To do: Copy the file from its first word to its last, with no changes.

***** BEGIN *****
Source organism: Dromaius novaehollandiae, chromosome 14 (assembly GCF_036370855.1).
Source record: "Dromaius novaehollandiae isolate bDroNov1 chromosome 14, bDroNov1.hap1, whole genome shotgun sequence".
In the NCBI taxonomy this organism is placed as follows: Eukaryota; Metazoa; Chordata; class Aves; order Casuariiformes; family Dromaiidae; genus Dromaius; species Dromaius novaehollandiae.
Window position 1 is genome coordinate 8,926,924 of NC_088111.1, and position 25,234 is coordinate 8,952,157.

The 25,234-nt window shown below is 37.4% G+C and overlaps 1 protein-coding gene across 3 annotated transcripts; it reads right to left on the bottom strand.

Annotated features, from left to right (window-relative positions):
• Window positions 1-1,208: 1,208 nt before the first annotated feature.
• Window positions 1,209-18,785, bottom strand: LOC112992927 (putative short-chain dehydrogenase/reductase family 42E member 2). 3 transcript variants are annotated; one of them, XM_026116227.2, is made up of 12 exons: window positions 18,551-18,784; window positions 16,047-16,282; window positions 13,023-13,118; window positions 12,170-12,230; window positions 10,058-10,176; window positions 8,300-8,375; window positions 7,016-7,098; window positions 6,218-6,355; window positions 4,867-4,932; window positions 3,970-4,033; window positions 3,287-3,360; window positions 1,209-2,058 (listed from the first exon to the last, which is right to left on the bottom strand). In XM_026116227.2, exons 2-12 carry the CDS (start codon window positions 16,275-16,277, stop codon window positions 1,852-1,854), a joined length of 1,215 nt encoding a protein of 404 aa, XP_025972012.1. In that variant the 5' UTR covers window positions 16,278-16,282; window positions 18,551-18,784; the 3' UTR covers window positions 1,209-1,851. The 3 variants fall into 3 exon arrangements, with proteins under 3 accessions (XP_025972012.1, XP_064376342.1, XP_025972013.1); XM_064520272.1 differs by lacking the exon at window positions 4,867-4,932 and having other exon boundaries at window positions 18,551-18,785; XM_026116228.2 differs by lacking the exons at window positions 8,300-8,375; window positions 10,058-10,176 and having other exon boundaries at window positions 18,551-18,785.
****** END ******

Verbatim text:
Source organism: Dromaius novaehollandiae, chromosome 14 (assembly GCF_036370855.1).
Source record: "Dromaius novaehollandiae isolate bDroNov1 chromosome 14, bDroNov1.hap1, whole genome shotgun sequence".
In the NCBI taxonomy this organism is placed as follows: Eukaryota; Metazoa; Chordata; class Aves; order Casuariiformes; family Dromaiidae; genus Dromaius; species Dromaius novaehollandiae.
Window position 1 is genome coordinate 8,926,924 of NC_088111.1, and position 25,234 is coordinate 8,952,157.

The 25,234-nt window shown below is 37.4% G+C and overlaps 1 protein-coding gene across 3 annotated transcripts; it reads right to left on the bottom strand.

Annotated features, from left to right (window-relative positions):
• Window positions 1-1,208: 1,208 nt before the first annotated feature.
• Window positions 1,209-18,785, bottom strand: LOC112992927 (putative short-chain dehydrogenase/reductase family 42E member 2). 3 transcript variants are annotated; one of them, XM_026116227.2, is made up of 12 exons: window positions 18,551-18,784; window positions 16,047-16,282; window positions 13,023-13,118; window positions 12,170-12,230; window positions 10,058-10,176; window positions 8,300-8,375; window positions 7,016-7,098; window positions 6,218-6,355; window positions 4,867-4,932; window positions 3,970-4,033; window positions 3,287-3,360; window positions 1,209-2,058 (listed from the first exon to the last, which is right to left on the bottom strand). In XM_026116227.2, exons 2-12 carry the CDS (start codon window positions 16,275-16,277, stop codon window positions 1,852-1,854), a joined length of 1,215 nt encoding a protein of 404 aa, XP_025972012.1. In that variant the 5' UTR covers window positions 16,278-16,282; window positions 18,551-18,784; the 3' UTR covers window positions 1,209-1,851. The 3 variants fall into 3 exon arrangements, with proteins under 3 accessions (XP_025972012.1, XP_064376342.1, XP_025972013.1); XM_064520272.1 differs by lacking the exon at window positions 4,867-4,932 and having other exon boundaries at window positions 18,551-18,785; XM_026116228.2 differs by lacking the exons at window positions 8,300-8,375; window positions 10,058-10,176 and having other exon boundaries at window positions 18,551-18,785.